inflected


Also found in: Dictionary, Thesaurus, Medical, Wikipedia.
Related to inflected: Inflected language

inflected

[in′flek·təd]
(botany)
Curved or bent sharply inward, downward, or toward the axis. Also known as inflexed.
References in periodicals archive ?
Some educators, however, may be troubled by the overly cautious tone that Greenawalt takes toward a critical examination of religiously inflected issues in the classroom.
In (1) we find what, in recognition of its present-day status, I shall call the "bare subjunctive" (which is a bare stem) rather than the "inflected".
Strangely, however, she is used nominatively for the feminine form for the feminine pronoun: "I think she like you, Bwana." (By the way, does anyone know the origin of this universal native term for masterful white people?) The other forms inflected in Standard English, we and they, are fully inflected in Cinema Primitive: "We meet with evil trader now"; "Him make many promises to you"; "They not our friends"; and "We tell them come back tomorrow."
Linguistic areas in which the coach may be helpful to the singer include diction (the correct choice of vowel and consonant sounds, suitably produced), what is sometimes called the "lilt" of the language (how the language is inflected; how it flows; which syllables, if any, should be stressed and how they should be stressed), translation of the text (if it is in a language foreign to the singer) and interpretation of the text (figuring out what the poem--or prose--really means).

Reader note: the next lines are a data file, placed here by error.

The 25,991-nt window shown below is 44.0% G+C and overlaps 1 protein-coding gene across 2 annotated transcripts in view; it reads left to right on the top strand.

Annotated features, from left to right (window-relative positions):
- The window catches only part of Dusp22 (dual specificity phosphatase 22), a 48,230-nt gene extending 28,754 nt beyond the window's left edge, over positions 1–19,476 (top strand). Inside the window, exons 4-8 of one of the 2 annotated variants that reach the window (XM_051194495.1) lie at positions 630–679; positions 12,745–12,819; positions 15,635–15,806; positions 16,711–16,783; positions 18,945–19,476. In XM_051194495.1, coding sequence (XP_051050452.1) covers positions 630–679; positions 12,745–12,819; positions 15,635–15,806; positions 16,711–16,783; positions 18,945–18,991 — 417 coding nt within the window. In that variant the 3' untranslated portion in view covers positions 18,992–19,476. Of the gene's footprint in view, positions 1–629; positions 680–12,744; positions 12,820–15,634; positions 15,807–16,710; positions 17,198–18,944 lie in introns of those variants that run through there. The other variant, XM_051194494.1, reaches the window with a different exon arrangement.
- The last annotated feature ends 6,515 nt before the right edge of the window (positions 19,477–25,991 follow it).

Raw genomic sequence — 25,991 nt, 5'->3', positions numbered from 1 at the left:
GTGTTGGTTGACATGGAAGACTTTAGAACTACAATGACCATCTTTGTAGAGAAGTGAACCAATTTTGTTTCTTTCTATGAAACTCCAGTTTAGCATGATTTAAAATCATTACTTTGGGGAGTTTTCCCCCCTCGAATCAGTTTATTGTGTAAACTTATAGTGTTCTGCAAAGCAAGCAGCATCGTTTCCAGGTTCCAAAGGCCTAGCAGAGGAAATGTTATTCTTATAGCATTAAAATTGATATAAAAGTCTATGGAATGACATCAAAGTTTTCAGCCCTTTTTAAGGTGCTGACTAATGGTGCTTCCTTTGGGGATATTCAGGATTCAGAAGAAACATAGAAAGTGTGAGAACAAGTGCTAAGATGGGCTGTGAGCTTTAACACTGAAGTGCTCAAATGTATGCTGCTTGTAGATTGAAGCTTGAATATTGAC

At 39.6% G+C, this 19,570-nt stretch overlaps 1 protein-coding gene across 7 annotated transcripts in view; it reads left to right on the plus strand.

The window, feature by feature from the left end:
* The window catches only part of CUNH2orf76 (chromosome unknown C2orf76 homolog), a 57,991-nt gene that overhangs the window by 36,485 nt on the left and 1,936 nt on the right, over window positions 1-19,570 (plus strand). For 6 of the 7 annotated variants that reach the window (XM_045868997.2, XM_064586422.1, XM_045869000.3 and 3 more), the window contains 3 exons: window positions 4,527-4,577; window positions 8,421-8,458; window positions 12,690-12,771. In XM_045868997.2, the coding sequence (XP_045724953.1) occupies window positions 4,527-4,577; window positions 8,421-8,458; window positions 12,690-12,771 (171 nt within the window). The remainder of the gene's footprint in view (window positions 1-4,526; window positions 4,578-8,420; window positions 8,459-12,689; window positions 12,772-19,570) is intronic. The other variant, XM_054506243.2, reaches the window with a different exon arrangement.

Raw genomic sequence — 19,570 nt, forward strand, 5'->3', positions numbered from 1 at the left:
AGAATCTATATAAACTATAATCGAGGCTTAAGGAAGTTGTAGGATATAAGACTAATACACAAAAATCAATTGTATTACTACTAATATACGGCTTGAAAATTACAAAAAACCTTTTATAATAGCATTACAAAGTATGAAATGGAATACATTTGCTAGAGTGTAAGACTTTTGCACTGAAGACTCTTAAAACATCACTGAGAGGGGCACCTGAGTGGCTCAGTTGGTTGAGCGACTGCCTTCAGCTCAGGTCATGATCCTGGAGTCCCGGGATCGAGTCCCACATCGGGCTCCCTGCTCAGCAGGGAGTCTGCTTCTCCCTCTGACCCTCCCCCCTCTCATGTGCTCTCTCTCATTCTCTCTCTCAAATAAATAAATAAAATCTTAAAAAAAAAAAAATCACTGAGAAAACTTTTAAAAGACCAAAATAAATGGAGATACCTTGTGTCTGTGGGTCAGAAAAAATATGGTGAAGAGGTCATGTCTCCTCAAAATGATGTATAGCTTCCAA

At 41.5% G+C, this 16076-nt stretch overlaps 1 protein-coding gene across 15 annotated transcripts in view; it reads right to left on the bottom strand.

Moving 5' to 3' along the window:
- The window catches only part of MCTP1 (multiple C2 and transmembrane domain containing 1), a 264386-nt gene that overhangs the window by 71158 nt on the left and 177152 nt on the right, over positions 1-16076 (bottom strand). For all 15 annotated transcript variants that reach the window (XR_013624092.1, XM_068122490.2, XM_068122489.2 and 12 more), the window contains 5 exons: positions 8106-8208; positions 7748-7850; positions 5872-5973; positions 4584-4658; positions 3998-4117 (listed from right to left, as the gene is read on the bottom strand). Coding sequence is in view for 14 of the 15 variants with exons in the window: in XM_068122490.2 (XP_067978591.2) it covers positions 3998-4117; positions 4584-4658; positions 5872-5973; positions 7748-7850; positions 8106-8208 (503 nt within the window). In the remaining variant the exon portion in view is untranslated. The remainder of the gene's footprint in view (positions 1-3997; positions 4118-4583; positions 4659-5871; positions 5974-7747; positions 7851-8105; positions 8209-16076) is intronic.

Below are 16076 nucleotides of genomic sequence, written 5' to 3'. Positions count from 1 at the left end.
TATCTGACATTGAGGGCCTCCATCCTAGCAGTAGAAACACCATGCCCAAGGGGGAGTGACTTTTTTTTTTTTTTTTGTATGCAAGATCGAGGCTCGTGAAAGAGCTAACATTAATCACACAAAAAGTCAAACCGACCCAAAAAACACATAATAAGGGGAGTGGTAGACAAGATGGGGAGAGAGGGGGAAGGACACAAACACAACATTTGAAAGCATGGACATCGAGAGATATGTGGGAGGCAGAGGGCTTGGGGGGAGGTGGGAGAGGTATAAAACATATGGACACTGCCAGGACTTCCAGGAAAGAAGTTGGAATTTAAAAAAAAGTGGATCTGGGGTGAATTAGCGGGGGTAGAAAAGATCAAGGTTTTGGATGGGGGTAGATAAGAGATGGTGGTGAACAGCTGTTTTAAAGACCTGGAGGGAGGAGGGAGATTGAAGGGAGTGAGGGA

Other artists, avoiding an overt politics, inflected repetition with "poetical" subject matter.
Clearly inflected by the more profound nuances of Japanese tradition, Pawson's spirit of sensuous rationalism meets such pragmatic challenges head on.
Chapter 4, "Liberty, Slavery, and Black Atlantic Autobiography," expands the investigation of commercially inflected antislavery writing to include the voices of "black subjects" Olaudah Equiano and two presumably illiterate speakers (John Marrant and Venture Smith), whose autobiographies are recorded through the intermediary of white transcribers/collaborators.
That Cox was "supposedly prevented flora winning" provides the familiar and quintessentially American pathos necessary for poems as blues inflected as these.
Much of the evidence is intelligently illuminated by astute commentary inflected with psychoanalysis, Bakhtin, and New Historicism.
The author's anthropologically inflected close reading of the lives of a cluster of Paulistanos, residents of the Sao Paulo, the capital city of the state of Sao Paulo and South America's largest megalopolis, offers insightful analyses about how those in the middle class define their identity through everyday practices and discourses.
As the patterns of notes or letters are inflected, moments of fulfillment or stability are perceived.
Half the size of South America and the fifth-largest country in the world, Brazil has its own rhythms, culture and language--Portuguese inflected with idioms from its African and Indian roots.